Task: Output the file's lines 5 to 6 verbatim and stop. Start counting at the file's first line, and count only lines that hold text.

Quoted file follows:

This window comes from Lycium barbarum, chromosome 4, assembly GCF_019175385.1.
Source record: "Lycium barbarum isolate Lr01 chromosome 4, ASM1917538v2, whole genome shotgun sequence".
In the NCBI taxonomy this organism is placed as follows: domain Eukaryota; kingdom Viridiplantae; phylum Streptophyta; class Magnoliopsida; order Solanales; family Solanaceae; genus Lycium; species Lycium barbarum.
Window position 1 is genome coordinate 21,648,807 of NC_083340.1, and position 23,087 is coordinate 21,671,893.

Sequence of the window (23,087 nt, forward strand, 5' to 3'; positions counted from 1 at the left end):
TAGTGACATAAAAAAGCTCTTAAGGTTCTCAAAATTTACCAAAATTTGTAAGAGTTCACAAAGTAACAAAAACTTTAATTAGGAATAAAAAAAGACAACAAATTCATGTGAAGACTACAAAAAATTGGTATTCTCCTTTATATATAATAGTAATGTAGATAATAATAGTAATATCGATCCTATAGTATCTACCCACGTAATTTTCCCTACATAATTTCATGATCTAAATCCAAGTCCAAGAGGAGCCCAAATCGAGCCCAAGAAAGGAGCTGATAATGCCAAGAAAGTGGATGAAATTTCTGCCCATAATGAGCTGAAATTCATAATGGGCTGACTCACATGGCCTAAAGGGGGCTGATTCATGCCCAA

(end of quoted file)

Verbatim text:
Sequence of the window (23,087 nt, forward strand, 5' to 3'; positions counted from 1 at the left end):
TAGTGACATAAAAAAGCTCTTAAGGTTCTCAAAATTTACCAAAATTTGTAAGAGTTCACAAAGTAACAAAAACTTTAATTAGGAATAAAAAAAGACAACAAATTCATGTGAAGACTACAAAAAATTGGTATTCTCCTTTATATATAATAGTAATGTAGATAATAATAGTAATATCGATCCTATAGTATCTACCCACGTAATTTTCCCTACATAATTTCATGATCTAAATCCAAGTCCAAGAGGAGCCCAAATCGAGCCCAAGAAAGGAGCTGATAATGCCAAGAAAGTGGATGAAATTTCTGCCCATAATGAGCTGAAATTCATAATGGGCTGACTCACATGGCCTAAAGGGGGCTGATTCATGCCCAA